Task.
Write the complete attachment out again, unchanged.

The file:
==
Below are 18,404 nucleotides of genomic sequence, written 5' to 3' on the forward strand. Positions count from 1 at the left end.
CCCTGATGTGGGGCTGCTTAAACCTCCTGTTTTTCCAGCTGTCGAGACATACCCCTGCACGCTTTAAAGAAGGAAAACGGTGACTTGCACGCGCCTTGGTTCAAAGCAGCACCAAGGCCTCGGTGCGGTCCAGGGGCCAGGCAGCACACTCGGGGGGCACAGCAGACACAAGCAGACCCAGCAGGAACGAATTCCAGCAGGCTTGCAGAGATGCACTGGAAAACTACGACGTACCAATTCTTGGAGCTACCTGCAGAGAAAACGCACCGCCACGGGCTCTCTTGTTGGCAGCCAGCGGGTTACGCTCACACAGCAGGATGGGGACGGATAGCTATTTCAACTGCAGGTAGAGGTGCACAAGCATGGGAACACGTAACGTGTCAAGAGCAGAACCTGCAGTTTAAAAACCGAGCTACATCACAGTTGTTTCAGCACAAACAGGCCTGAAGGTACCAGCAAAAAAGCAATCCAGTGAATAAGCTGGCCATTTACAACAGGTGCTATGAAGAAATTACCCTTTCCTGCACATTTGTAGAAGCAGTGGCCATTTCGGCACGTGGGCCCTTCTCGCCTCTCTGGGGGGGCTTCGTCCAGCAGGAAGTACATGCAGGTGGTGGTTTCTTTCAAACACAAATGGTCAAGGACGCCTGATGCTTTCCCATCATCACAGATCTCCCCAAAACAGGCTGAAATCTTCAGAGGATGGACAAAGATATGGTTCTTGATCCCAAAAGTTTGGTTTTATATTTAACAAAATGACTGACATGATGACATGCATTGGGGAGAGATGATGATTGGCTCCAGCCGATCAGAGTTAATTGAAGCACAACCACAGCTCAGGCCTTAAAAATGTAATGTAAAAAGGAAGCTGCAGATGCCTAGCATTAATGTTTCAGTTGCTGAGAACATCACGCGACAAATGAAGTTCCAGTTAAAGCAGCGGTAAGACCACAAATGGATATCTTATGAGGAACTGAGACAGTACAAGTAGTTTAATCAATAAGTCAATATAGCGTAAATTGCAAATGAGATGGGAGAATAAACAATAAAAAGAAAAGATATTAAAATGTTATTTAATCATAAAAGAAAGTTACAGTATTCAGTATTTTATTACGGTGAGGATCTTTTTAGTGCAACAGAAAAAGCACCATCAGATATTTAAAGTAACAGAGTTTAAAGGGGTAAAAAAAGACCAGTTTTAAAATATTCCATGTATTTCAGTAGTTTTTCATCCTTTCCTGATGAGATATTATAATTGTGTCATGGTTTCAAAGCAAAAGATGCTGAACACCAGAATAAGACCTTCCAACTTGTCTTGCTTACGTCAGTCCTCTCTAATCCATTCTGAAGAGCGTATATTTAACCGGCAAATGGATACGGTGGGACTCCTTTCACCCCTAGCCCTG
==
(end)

Below are 18,404 nucleotides of genomic sequence, written 5' to 3' on the forward strand. Positions count from 1 at the left end.
CCCTGATGTGGGGCTGCTTAAACCTCCTGTTTTTCCAGCTGTCGAGACATACCCCTGCACGCTTTAAAGAAGGAAAACGGTGACTTGCACGCGCCTTGGTTCAAAGCAGCACCAAGGCCTCGGTGCGGTCCAGGGGCCAGGCAGCACACTCGGGGGGCACAGCAGACACAAGCAGACCCAGCAGGAACGAATTCCAGCAGGCTTGCAGAGATGCACTGGAAAACTACGACGTACCAATTCTTGGAGCTACCTGCAGAGAAAACGCACCGCCACGGGCTCTCTTGTTGGCAGCCAGCGGGTTACGCTCACACAGCAGGATGGGGACGGATAGCTATTTCAACTGCAGGTAGAGGTGCACAAGCATGGGAACACGTAACGTGTCAAGAGCAGAACCTGCAGTTTAAAAACCGAGCTACATCACAGTTGTTTCAGCACAAACAGGCCTGAAGGTACCAGCAAAAAAGCAATCCAGTGAATAAGCTGGCCATTTACAACAGGTGCTATGAAGAAATTACCCTTTCCTGCACATTTGTAGAAGCAGTGGCCATTTCGGCACGTGGGCCCTTCTCGCCTCTCTGGGGGGGCTTCGTCCAGCAGGAAGTACATGCAGGTGGTGGTTTCTTTCAAACACAAATGGTCAAGGACGCCTGATGCTTTCCCATCATCACAGATCTCCCCAAAACAGGCTGAAATCTTCAGAGGATGGACAAAGATATGGTTCTTGATCCCAAAAGTTTGGTTTTATATTTAACAAAATGACTGACATGATGACATGCATTGGGGAGAGATGATGATTGGCTCCAGCCGATCAGAGTTAATTGAAGCACAACCACAGCTCAGGCCTTAAAAATGTAATGTAAAAAGGAAGCTGCAGATGCCTAGCATTAATGTTTCAGTTGCTGAGAACATCACGCGACAAATGAAGTTCCAGTTAAAGCAGCGGTAAGACCACAAATGGATATCTTATGAGGAACTGAGACAGTACAAGTAGTTTAATCAATAAGTCAATATAGCGTAAATTGCAAATGAGATGGGAGAATAAACAATAAAAAGAAAAGATATTAAAATGTTATTTAATCATAAAAGAAAGTTACAGTATTCAGTATTTTATTACGGTGAGGATCTTTTTAGTGCAACAGAAAAAGCACCATCAGATATTTAAAGTAACAGAGTTTAAAGGGGTAAAAAAAGACCAGTTTTAAAATATTCCATGTATTTCAGTAGTTTTTCATCCTTTCCTGATGAGATATTATAATTGTGTCATGGTTTCAAAGCAAAAGATGCTGAACACCAGAATAAGACCTTCCAACTTGTCTTGCTTACGTCAGTCCTCTCTAATCCATTCTGAAGAGCGTATATTTAACCGGCAAATGGATACGGTGGGACTCCTTTCACCCCTAGCCCTG